My child wets himself/herself
Children may have a bladder control problem – also called urinary incontinence (UI)- if they leak urine by accident and are past the age of toilet-training. A child may not stay dry during the day, called daytime wetting; or through the night, called bedwetting (in medical terms, this is referred to as nocturnal enuresis).
Daytime wetting and bedwetting are frequent concerns for parents and their children. Of course, during their early development years, the release of urine at night-time is normal, which is why infants wear nappies. On average, a child will gain control of their bladder somewhere between the ages of 2 and 4 – each in their own time. By age 4, when most children stay dry during the day, daytime wetting can become a noticeable issue. By ages 5 or 6, children might have a bedwetting problem if the bed is wet once or twice a week over a few months. If this is the case, it may be that some form of treatment is necessary.
Don’t forget that bedwetting can be very difficult for a child. Not only is it embarrassing, but it can stop them from doing their favourite activities. They may also face bullying from other children, if the problem is made public at nursery school or primary school. It is important to get psychological help for the whole family, to ensure that the behaviour does not continue into adulthood.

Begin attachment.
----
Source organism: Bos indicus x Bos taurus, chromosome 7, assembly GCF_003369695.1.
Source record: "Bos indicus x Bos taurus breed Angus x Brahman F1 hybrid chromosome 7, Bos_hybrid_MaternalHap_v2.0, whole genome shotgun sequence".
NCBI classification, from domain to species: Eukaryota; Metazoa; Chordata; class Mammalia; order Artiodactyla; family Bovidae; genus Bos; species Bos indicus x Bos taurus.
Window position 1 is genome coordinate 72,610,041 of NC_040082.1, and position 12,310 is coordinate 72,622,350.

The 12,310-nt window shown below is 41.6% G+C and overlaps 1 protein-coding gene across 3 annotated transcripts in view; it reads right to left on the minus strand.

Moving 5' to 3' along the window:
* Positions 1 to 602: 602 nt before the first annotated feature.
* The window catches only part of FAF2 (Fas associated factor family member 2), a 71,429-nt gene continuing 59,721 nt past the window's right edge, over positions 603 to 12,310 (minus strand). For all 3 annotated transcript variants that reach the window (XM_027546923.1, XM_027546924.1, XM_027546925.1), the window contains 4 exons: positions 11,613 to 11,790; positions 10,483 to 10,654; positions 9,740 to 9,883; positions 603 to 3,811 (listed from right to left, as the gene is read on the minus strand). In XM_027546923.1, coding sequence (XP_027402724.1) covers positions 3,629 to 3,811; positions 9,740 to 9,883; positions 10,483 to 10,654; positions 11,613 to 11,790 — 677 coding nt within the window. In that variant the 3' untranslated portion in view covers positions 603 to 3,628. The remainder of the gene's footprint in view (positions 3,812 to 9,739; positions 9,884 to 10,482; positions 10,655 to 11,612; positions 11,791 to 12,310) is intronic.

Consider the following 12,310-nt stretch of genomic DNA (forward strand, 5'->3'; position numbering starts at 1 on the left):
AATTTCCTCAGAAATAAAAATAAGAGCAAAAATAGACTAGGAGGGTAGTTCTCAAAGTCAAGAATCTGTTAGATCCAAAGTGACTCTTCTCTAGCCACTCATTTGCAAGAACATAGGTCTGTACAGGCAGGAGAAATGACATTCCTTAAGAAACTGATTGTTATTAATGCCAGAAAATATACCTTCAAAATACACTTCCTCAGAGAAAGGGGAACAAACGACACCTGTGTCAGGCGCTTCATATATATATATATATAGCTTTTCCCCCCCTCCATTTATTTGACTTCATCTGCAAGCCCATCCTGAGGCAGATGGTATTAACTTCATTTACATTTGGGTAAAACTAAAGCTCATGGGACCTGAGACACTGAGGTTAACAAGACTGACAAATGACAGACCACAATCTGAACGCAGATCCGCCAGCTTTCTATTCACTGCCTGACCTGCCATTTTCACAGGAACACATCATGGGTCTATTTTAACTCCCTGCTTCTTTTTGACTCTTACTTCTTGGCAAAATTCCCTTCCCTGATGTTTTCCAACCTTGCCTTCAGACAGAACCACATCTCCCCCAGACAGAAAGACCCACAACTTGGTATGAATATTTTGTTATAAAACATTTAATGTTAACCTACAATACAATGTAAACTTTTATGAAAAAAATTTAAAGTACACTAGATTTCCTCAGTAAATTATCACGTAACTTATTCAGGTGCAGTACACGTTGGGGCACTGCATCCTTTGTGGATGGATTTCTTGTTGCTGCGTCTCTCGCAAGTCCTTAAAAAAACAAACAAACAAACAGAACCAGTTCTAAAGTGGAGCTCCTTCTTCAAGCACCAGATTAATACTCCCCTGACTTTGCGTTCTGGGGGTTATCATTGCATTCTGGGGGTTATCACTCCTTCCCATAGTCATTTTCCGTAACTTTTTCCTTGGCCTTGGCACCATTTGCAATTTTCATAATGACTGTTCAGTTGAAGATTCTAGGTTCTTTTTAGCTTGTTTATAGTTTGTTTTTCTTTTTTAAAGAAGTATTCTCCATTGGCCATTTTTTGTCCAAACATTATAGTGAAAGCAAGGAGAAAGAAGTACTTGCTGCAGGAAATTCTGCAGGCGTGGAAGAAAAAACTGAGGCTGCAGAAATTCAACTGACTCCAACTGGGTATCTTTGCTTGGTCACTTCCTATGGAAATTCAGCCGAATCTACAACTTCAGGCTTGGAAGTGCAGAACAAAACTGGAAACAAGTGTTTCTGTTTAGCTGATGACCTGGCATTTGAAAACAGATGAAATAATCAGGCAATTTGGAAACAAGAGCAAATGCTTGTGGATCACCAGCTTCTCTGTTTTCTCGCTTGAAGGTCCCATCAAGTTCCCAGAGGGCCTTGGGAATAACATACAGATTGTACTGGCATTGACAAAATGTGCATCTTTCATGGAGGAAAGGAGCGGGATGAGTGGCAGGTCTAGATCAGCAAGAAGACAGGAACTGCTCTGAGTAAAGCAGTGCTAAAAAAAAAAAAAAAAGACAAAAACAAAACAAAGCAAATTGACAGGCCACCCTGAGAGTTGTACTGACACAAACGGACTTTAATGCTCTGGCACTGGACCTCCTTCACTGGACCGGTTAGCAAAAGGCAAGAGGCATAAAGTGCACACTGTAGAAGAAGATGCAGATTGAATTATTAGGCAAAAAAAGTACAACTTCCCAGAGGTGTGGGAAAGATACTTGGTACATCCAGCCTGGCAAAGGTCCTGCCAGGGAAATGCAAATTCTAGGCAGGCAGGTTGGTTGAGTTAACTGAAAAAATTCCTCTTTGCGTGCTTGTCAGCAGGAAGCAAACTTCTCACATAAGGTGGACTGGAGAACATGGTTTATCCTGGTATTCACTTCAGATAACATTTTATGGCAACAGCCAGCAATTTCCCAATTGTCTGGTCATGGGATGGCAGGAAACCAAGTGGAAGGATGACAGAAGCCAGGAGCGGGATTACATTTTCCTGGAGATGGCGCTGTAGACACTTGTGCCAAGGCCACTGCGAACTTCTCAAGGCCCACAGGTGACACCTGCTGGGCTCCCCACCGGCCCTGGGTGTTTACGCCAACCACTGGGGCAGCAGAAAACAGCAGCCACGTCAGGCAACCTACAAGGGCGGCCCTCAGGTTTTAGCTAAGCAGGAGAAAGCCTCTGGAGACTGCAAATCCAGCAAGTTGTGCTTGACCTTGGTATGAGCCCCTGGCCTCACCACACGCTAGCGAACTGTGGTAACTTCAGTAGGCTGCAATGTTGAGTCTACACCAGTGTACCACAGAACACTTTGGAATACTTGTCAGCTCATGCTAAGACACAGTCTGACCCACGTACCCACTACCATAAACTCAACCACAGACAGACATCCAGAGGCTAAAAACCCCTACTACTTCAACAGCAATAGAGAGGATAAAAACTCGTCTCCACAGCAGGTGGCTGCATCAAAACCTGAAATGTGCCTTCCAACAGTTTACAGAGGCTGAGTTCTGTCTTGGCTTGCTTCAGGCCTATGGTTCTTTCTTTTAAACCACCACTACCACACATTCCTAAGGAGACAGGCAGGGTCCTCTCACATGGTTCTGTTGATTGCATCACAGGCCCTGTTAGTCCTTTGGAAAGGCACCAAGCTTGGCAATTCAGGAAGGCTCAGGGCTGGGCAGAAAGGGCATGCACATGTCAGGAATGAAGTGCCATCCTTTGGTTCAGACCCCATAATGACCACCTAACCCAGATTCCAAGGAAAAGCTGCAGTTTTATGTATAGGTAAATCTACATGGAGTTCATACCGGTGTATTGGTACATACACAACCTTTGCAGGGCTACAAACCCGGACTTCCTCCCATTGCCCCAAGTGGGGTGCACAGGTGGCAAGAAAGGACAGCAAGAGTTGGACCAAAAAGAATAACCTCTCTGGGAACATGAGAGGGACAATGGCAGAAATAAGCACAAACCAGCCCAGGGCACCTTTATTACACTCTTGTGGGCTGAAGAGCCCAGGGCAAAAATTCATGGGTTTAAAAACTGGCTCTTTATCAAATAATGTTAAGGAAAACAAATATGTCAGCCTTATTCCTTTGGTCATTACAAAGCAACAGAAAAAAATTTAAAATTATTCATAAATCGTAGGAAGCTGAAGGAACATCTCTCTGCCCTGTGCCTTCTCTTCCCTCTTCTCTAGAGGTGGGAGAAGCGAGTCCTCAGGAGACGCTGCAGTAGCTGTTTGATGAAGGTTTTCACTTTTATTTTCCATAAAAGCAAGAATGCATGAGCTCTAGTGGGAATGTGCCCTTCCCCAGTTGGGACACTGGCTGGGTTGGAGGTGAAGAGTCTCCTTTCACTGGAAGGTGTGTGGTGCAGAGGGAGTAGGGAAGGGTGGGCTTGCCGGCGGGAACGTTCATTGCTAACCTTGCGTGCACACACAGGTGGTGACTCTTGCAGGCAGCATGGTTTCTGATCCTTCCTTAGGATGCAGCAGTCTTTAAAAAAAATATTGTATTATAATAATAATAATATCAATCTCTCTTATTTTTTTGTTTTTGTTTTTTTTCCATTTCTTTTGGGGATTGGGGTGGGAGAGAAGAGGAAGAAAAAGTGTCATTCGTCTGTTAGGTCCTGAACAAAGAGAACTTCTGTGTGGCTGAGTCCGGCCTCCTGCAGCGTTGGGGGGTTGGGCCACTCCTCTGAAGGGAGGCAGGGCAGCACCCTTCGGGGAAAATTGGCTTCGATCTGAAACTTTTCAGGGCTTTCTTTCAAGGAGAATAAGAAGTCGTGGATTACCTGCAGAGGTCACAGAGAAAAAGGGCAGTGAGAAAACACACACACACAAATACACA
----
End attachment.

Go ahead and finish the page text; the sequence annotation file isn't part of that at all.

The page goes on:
If your child suffers from daytime wetting, here are some key tips to remember:
If you are worried about your child’s daytime wetting or bedwetting, then the first step is to speak to a healthcare professional, most likely a neurologist or urologist. Before the appointment, track your child’s bathroom habits for three days in a bladder diary.
Make a note of the following:
Your healthcare professional can prescribe a short-term medication that could help. Before this, they may recommend some child behavioural change techniques, which take more time to implement, but are generally more effective in the long-term.
Child behavioural change techniques aim to encourage desired behaviours (e.g. self-control) whilst removing undesired behaviours (e.g. bedwetting). Incentives can be used to reward the child when they complete the desired behaviours, but punishments are never given if they perform undesired behaviours.
Throughout the process, a close eye is kept on the psychological and emotional state of the child, to ensure that they are feeling more independent and have more self-esteem, rather than feeling anxious, fearful or ashamed.
European Guidelines on Urinary Incontinence [Internet]. 2018 [cited 3 August 2020]. Available from:https://wfip.org/european-guidelines-on-urinary-incontinence/.
How to stop or manage daytime wetting [Internet]. 2018 [cited 3 August 2020]. Available from:https://www.eric.org.uk/how-to-stop-or-manage-daytime-wetting.
Nieuwhof-Leppink AJ, Schroeder RPJ, van de Putte EM, de Jong TPVM, Schappin R. Daytime urinary incontinence in children and adolescents. Lancet Child Adolesc Health. 2019 Jul;3(7):492-501.